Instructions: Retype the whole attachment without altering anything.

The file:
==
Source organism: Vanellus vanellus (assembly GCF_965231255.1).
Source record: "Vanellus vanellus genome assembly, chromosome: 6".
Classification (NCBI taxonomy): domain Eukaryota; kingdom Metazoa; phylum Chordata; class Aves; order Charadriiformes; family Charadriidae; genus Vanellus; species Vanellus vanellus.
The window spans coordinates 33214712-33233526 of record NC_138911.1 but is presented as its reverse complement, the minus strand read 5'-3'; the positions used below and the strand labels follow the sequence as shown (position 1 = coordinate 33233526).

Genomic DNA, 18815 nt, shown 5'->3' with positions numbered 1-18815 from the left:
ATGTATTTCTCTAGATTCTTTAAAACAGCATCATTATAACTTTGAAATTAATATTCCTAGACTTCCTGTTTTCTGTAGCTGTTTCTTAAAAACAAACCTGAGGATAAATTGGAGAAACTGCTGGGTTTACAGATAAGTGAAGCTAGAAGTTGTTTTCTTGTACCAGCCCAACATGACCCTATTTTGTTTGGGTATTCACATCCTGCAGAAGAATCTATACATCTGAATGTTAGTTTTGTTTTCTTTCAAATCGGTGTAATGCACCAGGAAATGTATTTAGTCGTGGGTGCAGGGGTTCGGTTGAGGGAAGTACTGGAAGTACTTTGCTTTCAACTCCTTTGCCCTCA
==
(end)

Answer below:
Source organism: Vanellus vanellus (assembly GCF_965231255.1).
Source record: "Vanellus vanellus genome assembly, chromosome: 6".
Classification (NCBI taxonomy): domain Eukaryota; kingdom Metazoa; phylum Chordata; class Aves; order Charadriiformes; family Charadriidae; genus Vanellus; species Vanellus vanellus.
The window spans coordinates 33214712-33233526 of record NC_138911.1 but is presented as its reverse complement, the minus strand read 5'-3'; the positions used below and the strand labels follow the sequence as shown (position 1 = coordinate 33233526).

Genomic DNA, 18815 nt, shown 5'->3' with positions numbered 1-18815 from the left:
ATGTATTTCTCTAGATTCTTTAAAACAGCATCATTATAACTTTGAAATTAATATTCCTAGACTTCCTGTTTTCTGTAGCTGTTTCTTAAAAACAAACCTGAGGATAAATTGGAGAAACTGCTGGGTTTACAGATAAGTGAAGCTAGAAGTTGTTTTCTTGTACCAGCCCAACATGACCCTATTTTGTTTGGGTATTCACATCCTGCAGAAGAATCTATACATCTGAATGTTAGTTTTGTTTTCTTTCAAATCGGTGTAATGCACCAGGAAATGTATTTAGTCGTGGGTGCAGGGGTTCGGTTGAGGGAAGTACTGGAAGTACTTTGCTTTCAACTCCTTTGCCCTCA